Senator SMITH.  You could not see who was on the decks from your distance?
 Mr. ETCHES.  I saw, when the ship rose - her stern rose - a thick mass of people on the after end. I could not discern the faces, of course.
 Senator SMITH.  Did the boat go down by the head?
 Mr. ETCHES.  She seemed to raise once as though she was going to take a violent dive, but sort of checked, as though she had scooped the water up and had leveled herself. She then seemed to settle very, very quiet, until the last, when she rose up, and she seemed to stand 20 seconds, stern in that position [indicating], and then she went down with an awful grating, like a small boat running off a shingley beach.

William Burke, Steward in Lifeboat 10

Though Steward Burke claimed to have watched the Titanic's final moments, he gave no details.  

Page 823:

 Mr. BURKE.  The boat was lowered then into the water. One of the sailors took an oar, and I took an oar, and the only other member of the crew, a fireman, got an oar. The sailor steered the boat, and we rowed away from the ship. We got probably about a quarter of a mile away, and remained there. We saw pretty well the last of the ship - the Titanic.

Arthur John Bright, Quartermaster
in Collapsible D

Mr. Bright saw the Titanic break apart.  

Page 839:

 Mr. BRIGHT.  I was 50 to 100 yards away, I would say, when she went down. I could not be exact, but about that.
 Senator FLETCHER.  Did she break in two?
 Mr. BRIGHT.  She broke in two. All at once she seemed to go up on end, you know, and come down about half way, and then the afterpart righted, itself again and the forepart had disappeared. A few seconds the after part did the same thing and went down. I could distinctly see the propellers - everything - out of the water.

Page 841:

 Senator BOURNE.  The ship went down by her bow first and you could see the stern, and see the keel on the stern, could you?
 Mr. BRIGHT.  Yes, sir. Then that righted itself again, got on an even keel again after that.
 Senator BOURNE.  That is, the stern?
 Mr. BRIGHT.  It settled down in the water on an even keel
 Senator BOURNE.  But the bow had disappeared?
 Mr. BRIGHT.  Yes, sir.
 Senator BOURNE.  Hence, you assumed that she broke in two.
 Senator FLETCHER.  Where did she break? Tell us about where she broke in two.
 Mr. BRIGHT.  Well, it was as near the middle as anything, I should say; but it was dark.


Hugh Woolner, 1st Class passenger in Collapsible D

Hugh Woolner thought the Titanic sank in one piece.

Pages 889 and 895:

 Mr. WOOLNER. We got out three oars first, and shoved off from the side of the ship. Then we got her head more or less straightaway, and then we pulled as hard as we could, until, I should think, we were 150 yards away, when the Titanic went down.
 Senator SMITH. Did you see her go down?
 Mr. WOOLNER.  Yes.
 Senator SMITH.  Were you looking at the Titanic when she went down?
 Mr. WOOLNER.  Yes.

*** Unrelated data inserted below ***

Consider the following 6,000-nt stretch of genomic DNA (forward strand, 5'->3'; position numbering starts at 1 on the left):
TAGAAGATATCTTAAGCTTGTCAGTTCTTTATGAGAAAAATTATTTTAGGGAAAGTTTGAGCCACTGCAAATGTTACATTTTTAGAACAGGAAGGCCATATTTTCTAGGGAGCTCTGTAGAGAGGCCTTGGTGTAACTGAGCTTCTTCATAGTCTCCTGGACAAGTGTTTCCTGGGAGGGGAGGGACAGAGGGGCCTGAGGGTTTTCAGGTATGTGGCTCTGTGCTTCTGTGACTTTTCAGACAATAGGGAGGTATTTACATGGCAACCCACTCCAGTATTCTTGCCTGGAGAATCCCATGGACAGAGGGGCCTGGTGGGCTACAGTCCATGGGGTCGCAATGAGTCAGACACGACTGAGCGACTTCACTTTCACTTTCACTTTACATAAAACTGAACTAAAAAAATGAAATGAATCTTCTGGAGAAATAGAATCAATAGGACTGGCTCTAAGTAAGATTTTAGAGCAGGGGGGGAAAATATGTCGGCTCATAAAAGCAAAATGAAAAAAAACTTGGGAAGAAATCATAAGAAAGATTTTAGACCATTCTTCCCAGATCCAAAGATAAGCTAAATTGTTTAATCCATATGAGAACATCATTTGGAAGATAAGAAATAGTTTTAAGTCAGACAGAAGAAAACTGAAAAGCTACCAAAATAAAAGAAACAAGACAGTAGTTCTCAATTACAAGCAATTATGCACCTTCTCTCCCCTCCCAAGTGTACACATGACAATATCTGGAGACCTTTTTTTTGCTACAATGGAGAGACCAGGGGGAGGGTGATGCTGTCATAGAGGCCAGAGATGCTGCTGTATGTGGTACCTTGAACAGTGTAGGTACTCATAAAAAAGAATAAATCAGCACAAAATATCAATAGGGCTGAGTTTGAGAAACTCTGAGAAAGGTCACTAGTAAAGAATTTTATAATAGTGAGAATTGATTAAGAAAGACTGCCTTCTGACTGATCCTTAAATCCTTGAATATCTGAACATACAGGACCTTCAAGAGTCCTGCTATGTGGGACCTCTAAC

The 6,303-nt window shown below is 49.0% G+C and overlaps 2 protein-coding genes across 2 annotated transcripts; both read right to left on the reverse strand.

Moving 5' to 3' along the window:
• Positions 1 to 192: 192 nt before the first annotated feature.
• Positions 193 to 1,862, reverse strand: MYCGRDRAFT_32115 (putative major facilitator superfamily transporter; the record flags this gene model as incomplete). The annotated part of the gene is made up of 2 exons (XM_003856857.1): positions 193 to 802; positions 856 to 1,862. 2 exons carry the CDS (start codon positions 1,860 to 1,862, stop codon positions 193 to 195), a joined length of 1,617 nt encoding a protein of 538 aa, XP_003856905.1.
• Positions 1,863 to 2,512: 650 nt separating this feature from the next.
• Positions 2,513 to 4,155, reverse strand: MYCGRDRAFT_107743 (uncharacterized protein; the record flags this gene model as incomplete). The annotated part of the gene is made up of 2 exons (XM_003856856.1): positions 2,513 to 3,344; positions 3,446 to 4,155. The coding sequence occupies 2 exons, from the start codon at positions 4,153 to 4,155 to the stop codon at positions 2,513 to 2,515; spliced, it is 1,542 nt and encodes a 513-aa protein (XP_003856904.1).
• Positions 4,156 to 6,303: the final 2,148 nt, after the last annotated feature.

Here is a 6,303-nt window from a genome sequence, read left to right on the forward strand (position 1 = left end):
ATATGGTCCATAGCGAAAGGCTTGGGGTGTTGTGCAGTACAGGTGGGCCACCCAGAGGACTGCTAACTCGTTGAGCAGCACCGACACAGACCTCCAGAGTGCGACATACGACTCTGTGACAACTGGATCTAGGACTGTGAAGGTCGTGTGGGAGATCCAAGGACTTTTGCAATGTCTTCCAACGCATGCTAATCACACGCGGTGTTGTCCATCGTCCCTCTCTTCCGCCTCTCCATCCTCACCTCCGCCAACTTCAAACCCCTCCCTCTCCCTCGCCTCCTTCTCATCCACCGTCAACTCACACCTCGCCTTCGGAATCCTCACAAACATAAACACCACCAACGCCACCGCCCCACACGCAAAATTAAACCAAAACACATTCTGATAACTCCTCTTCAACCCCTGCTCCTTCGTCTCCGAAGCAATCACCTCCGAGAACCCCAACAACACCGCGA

Senator SMITH.  As you were looking at her when she went down, do you think she broke in two?
 Mr. WOOLNER.  I did not think so.

C. E. Henry Stengel, 1st Class passenger
in Lifeboat 1

Mr. Stengel was not specific one way or the other as to the ship breaking apart.

page 979-980:

Senator FLETCHER.  How far were you from the Titanic when she went down?
 Mr. STENGEL.  I could not say the distance.  I saw all the movements.  I saw her first row of port lights go under the water; I saw the next port lights go under the water; and finally the bow was all dark.  When the last lights on the bow went under, I said, "There is danger here; we had better row away from here.  This is a light boat, and there may be suction when the ship goes down. Let us pull away."  The other passengers agreed, and we pulled away from the Titanic, and after that we stopped rowing for awhile, and she was going down by the bow most all the time, and all of a sudden there were four sharp explosions about that far apart, just like this (the witness indicating by snapping his fingers four times), and then she dipped and the stern stood up in the air, and then the cries began for help.  I should think that the people who were left on the boat began to jump over. There was an awful wail like.
 Senator FLETCHER.  Could you see the people?
 Mr. STENGEL.  No, sir; I could not see any of the people, but I could hear them.
 Senator FLETCHER.  What was the character of these explosions?
 Mr. STENGEL.  I do not know, but I should judge it would be a battery of boilers going.
 Senator FLETCHER.  Might it have been bulkheads giving way?
 Mr. STENGEL.  I do not know.  I have never been familiar with bulkheads giving way; but they were quite hard explosions.  She dipped, then, forward, and all you could see was the stern sticking up.  When I heard the cries I turned my back.  I said, "I can not look any longer."

Archibald Gracie, 1st Class passenger
on Collapsible B

At the US Inquiry, Col. Gracie does not give any details as to whether the Titanic broke apart or not.  

Pages 994 and 995: